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From a 1926 volume of Glamordaze, 10 sarcastic pieces of flapper slang:
The Top 10 most sarcastic Flapper slang words.
1- Umbrella- young man any girl can borrow for the evening.
2- Rock of Ages- any woman over 30 years of age.
3- Face stretcher- old maid who tries to look young.
4- Cellar Smeller- a young man who always turns up where there’s free liquor to be had.
5- Corn Shredder- young man who dances on a girl’s feet.
6- Being Edisoned- getting asked a lot of boring questions.
7- Finale Hopper- a young man who arrives after everything is paid for.
8- Mustard Plaster- unwelcome guy who sticks around.
9- Potato- a young man shy of brains.
10-Rug Hopper- young man who never takes a girl out. A parlor hound.
I don't want to give away the punchline here, but it's definitely worth 1:40 of your time to get to it. This Australian gentleman placed a classified ad announcing the sale of his house, with the stipulation "No Asians." A news-crew cornered him in front of the house and demanded an explanation, and, well...
Eric Andre offers the Internet-visiting public a compendium of up-for-grabs band names. Band names are the original Twitter: hyper-compressed witticisms meant to leap off a poster wheatpasted to a telephone pole and lodge in the mind forever. Here are some of my favorites from Eric's list:
Jesus and the Christs
Polyamorous Brazilian Atheist
Alien vs Predator vs Brown vs The Board of Education
Mega Nintendo Death Hibachi
Mud Butt Monorail
The Dave Matthews’ Dave Matthews’ Band
Axe Body Spray
9 mm Camera
Surprisingly, they're not all long, Germanic compound words (generally a font of useful no-equivalent words):
8. Tartle (Scots)
The nearly onomatopoeic word for that panicky hesitation just before you have to introduce someone whose name you can't quite remember.
9. Koi No Yokan (Japanese)
The sense upon first meeting a person that the two of you are going to fall in love.
10. Mamihlapinatapai (Yaghan language of Tierra del Fuego)
This word captures that special look shared between two people, when both are wishing that the other would do something that they both want, but neither want to do.
Tartle is something I often experience, because I'm really, embarrassingly terrible with names.
The FBI and Ernst and Young have released a list of top-ten phrases that indicate corporate fraud, based on data-mining evidence from real corporate fraud investigations.
In total more than 3,000 terms are logged by the technology, which monitors for conversations within the "fraud triangle", where pressure, rationalisation, and opportunity meet, said the FBI and Ernst & Young...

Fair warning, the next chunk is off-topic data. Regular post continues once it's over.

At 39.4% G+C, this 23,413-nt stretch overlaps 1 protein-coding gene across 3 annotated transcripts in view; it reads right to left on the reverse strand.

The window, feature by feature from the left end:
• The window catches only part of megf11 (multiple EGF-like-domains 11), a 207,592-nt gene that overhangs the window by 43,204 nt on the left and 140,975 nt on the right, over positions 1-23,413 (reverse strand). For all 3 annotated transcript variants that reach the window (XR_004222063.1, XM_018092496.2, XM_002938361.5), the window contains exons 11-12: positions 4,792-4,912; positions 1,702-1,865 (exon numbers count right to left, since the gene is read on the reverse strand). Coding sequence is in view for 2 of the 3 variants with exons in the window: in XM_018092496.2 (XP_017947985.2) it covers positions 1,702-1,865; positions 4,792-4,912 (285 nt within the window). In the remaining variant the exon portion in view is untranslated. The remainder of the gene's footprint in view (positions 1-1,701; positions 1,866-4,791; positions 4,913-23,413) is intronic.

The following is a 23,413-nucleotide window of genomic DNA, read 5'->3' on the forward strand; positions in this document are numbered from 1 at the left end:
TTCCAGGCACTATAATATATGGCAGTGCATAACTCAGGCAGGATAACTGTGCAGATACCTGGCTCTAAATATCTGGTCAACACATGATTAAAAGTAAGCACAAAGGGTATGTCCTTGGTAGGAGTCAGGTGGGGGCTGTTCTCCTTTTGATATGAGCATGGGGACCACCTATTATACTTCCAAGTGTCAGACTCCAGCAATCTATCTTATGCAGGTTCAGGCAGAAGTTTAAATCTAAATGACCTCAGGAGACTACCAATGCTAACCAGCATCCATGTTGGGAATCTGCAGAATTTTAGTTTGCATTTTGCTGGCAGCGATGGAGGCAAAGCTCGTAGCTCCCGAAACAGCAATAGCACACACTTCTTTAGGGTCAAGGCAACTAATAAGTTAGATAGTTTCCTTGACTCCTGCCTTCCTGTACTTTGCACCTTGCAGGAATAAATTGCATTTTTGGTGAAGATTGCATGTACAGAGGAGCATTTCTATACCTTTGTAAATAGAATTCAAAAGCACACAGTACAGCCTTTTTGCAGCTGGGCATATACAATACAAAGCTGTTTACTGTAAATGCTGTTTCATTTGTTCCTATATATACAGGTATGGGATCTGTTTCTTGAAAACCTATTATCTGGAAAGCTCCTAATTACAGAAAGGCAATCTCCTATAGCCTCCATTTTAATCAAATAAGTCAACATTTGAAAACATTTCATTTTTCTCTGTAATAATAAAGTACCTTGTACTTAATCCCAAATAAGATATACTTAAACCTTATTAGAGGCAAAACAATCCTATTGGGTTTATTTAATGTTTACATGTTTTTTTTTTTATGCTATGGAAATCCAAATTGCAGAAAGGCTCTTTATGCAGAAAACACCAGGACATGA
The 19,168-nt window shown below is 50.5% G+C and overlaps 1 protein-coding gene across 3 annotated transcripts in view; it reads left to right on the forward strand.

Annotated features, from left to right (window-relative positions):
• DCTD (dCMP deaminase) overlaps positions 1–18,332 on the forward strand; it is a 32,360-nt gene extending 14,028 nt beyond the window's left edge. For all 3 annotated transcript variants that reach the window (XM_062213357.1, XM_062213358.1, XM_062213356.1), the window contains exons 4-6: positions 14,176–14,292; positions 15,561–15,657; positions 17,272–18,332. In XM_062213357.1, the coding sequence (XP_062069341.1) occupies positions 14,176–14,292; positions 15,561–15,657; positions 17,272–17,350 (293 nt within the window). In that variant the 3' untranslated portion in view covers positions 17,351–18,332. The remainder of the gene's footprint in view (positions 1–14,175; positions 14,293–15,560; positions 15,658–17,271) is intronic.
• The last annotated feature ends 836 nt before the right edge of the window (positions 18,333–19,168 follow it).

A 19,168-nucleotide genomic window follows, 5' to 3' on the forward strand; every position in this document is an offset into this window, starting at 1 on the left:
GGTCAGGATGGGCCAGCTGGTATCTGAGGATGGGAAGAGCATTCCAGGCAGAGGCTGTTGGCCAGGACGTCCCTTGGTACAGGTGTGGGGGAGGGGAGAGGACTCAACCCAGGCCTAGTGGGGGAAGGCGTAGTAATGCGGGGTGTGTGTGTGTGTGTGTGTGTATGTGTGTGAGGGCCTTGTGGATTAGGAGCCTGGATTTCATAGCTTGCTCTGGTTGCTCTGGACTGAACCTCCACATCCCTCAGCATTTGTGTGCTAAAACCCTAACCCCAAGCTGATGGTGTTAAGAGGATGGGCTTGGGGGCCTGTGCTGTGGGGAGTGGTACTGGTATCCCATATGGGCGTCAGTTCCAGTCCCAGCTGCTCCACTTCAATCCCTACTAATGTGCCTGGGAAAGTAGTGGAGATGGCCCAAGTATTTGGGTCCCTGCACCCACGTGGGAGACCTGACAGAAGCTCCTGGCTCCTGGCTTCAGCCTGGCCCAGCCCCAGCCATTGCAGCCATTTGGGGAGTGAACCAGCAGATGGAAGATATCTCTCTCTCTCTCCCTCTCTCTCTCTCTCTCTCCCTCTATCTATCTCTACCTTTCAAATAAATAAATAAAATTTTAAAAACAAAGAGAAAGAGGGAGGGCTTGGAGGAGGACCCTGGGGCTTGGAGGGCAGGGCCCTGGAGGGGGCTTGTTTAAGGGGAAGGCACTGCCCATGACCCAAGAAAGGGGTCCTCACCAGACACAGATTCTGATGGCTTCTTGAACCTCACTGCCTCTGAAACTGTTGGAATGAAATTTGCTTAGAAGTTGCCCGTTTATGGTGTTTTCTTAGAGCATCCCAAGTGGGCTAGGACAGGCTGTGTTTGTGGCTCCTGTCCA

1. Cover up
2. Write off
4. Failed investment
5. Nobody will find out
6. Grey area
7. They owe it to me
8. Do not volunteer information
9. Not ethical
10. Off the books
Chandra, a "recovering grammar snob" who works as an English teacher, has a smashing trio of essays on Literacy Privilege -- the invisible privilege that accrues to people who have the facility to write well and clearly, and who have absorbed the "correct" conventions of English. I know I've been guilty of dismissing people because of their grammar/spelling errors (I'm sure I'll make several in this post, BTW, thanks to Muphry's Law), and I've also posted regrettable grammar-mockery in place of rebuttal at times. Even when I was doing it, I knew that it wasn't quite fair or rigorous but Chandra's critique is a good frame for understanding precisely what's wrong with the practice.
One important issue that Chandra doesn't touch on in her essays is the way that this works in languages where an official academy defines formal correctness -- French and German, for example. English is very much up for grabs, thanks to the absence of any final authority over its rules. In other cases, there is a technically correct way of doing things, and an incorrect way -- presumably, this exacerbates the problem.
Literacy Privilege Checklist:
I can easily and safely navigate my way around the city I live in because I understand all of the posted signs, warnings and notifications.
* I can make healthy and informed choices about the products I purchase because I can accurately read their labels and price tags.
* I can safely use pharmaceuticals prescribed to me without having to remember the doctor’s or pharmacist’s instructions because I can accurately read their labels.
* When required to visit doctors, hospitals, government agencies, banks, or legal offices, I do not have to invent excuses to bring paperwork home so that someone else can read it to me. If I live alone, I do not have to expose myself to judgement and ridicule by asking the doctor, nurse, agent, clerk, lawyer or other employee to read it to me.
* I can independently make informed medical, legal, political and financial decisions about myself and my family because I can read and understand important documents.